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Mourning the Death of Family-Friendly TV

Apr 5 2012
What the loss of "family hour" reveals about our fragmented society—including the church.

It was an opportunity I had dreamed of my entire teenage life. I would stand on a football field, albeit with hundreds of other teenagers, and sing on national television alongside Reba McEntire. Any aspiring singer would jump at the opportunity, especially if she admired Reba like I did.

My dad, however, was not enthusiastic. The event fell on Thanksgiving Day, designated as a special time for our family to enjoy the day together and celebrate traditions. I didn't appreciate the importance of it, especially since it was squashing my chance of getting "discovered." Now that I'm an adult, I understand what my dad was trying to instill in me. He was willing to go against the ambient culture in order to maintain family time.

The Los Angeles Times recently reported on the decline of "the family hour," a traditional set of TV programming made to appeal to the whole family. What was once a coveted and heavily marketed hour is now becoming increasingly mainstream and adult in its broadcasting. As the article states, network heads simply do not feel the need to cater to the once-popular "family hour," because today's families don't really watch shows together. Instead, most family members use personal computers or smartphones to catch up on their favorite shows; the average U.S. household has about 20 digital devices. It's probable that on any given night, a family of five can watch five separate shows in different rooms of the house, or even in the same room, never once having to look up from their individual screens.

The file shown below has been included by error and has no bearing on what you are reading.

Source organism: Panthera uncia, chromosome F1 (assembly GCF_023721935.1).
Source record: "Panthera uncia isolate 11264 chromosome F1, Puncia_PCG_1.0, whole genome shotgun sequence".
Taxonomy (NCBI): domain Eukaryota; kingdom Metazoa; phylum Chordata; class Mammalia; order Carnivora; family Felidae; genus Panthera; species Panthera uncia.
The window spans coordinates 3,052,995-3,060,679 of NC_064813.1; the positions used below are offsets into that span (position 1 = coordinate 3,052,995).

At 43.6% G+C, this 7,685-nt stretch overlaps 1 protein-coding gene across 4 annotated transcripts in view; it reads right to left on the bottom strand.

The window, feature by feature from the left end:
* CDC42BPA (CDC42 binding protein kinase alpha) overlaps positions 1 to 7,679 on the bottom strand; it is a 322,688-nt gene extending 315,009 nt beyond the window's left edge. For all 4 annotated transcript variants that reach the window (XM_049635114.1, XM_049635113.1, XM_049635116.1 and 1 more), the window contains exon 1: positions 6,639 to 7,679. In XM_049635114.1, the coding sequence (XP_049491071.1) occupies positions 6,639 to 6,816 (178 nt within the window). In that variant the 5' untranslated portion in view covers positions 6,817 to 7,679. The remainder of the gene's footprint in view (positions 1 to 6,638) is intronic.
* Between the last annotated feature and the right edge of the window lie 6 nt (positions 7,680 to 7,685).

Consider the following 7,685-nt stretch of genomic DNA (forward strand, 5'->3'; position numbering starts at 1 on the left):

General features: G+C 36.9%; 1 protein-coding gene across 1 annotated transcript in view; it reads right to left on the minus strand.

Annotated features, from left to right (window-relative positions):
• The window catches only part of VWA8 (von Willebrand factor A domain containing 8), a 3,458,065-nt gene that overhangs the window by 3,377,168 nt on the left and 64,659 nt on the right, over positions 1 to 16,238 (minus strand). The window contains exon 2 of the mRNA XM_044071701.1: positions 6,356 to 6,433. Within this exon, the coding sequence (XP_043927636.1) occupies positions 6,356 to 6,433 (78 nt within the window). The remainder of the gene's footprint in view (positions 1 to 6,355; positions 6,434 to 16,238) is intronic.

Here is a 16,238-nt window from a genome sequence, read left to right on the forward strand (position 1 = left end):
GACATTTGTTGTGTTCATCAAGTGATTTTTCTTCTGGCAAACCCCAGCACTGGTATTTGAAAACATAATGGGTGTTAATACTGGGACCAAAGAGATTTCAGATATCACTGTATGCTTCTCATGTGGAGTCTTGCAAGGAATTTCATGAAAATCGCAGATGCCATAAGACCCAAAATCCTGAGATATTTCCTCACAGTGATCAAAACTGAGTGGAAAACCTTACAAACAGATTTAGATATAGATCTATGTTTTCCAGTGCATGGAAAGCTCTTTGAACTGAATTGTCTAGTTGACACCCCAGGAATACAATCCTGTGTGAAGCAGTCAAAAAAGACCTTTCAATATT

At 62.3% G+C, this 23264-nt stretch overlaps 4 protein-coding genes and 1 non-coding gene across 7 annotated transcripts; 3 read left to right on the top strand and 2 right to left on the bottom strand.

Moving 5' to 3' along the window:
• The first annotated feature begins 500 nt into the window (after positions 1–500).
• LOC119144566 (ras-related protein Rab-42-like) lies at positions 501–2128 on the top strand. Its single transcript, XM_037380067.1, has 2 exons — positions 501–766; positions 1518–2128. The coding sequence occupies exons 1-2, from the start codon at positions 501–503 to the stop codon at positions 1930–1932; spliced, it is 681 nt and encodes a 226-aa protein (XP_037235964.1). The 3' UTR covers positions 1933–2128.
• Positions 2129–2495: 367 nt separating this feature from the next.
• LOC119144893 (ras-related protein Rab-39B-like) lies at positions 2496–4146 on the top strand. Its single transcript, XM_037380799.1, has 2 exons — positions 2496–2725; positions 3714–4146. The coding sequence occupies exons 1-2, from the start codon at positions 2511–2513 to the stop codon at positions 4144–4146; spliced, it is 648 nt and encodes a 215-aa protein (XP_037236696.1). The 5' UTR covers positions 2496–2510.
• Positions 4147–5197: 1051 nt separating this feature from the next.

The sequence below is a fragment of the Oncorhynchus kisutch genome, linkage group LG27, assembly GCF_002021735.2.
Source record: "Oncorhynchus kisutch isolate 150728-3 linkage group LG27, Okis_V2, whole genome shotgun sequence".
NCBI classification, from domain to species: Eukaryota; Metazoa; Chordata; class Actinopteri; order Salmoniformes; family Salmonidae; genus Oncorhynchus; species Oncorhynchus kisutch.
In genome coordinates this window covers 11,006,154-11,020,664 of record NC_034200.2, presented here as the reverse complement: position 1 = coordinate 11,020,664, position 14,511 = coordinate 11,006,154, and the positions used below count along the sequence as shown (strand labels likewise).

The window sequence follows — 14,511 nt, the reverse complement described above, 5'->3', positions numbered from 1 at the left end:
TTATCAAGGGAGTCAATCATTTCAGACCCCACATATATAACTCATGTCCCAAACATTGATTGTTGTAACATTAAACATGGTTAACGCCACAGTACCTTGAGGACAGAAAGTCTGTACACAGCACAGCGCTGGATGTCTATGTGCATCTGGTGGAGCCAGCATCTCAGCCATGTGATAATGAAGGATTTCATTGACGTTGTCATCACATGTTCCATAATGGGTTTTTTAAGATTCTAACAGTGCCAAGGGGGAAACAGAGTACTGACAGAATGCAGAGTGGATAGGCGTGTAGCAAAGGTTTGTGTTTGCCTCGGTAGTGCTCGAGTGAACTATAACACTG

The LA Times article focused on the entertainment shift, but that shift points to a larger problem: the loss of family togetherness. That families don't do the most basic activities together, even an activity as mundane as watching TV, points to a larger dearth in familial interaction. This is to our collective detriment. Studies show that families that share regular meals together thrive. A 2006 Time article emphasized that the more a family eats together, the less likely their adolescent children are to behave in ways that are characteristic of their age group (i.e., smoke, do drugs, behave promiscuously, battle depression or eating disorders). Such students also seem to perform better in school, care more about reading, and generally grow into civilized members of society. But they are an anomaly. If families aren't hurriedly grabbing a meal from McDonald's on their way to another extracurricular activity, they are microwaving a frozen dinner and eating while doing other things. It's rare for a family to cook a meal and sit down at the same table at the same time. We are just so busy. And if we aren't busy, our iPhone or computer is enough to keep us company for the night.

Related Topics:Church; Family; Media; Television

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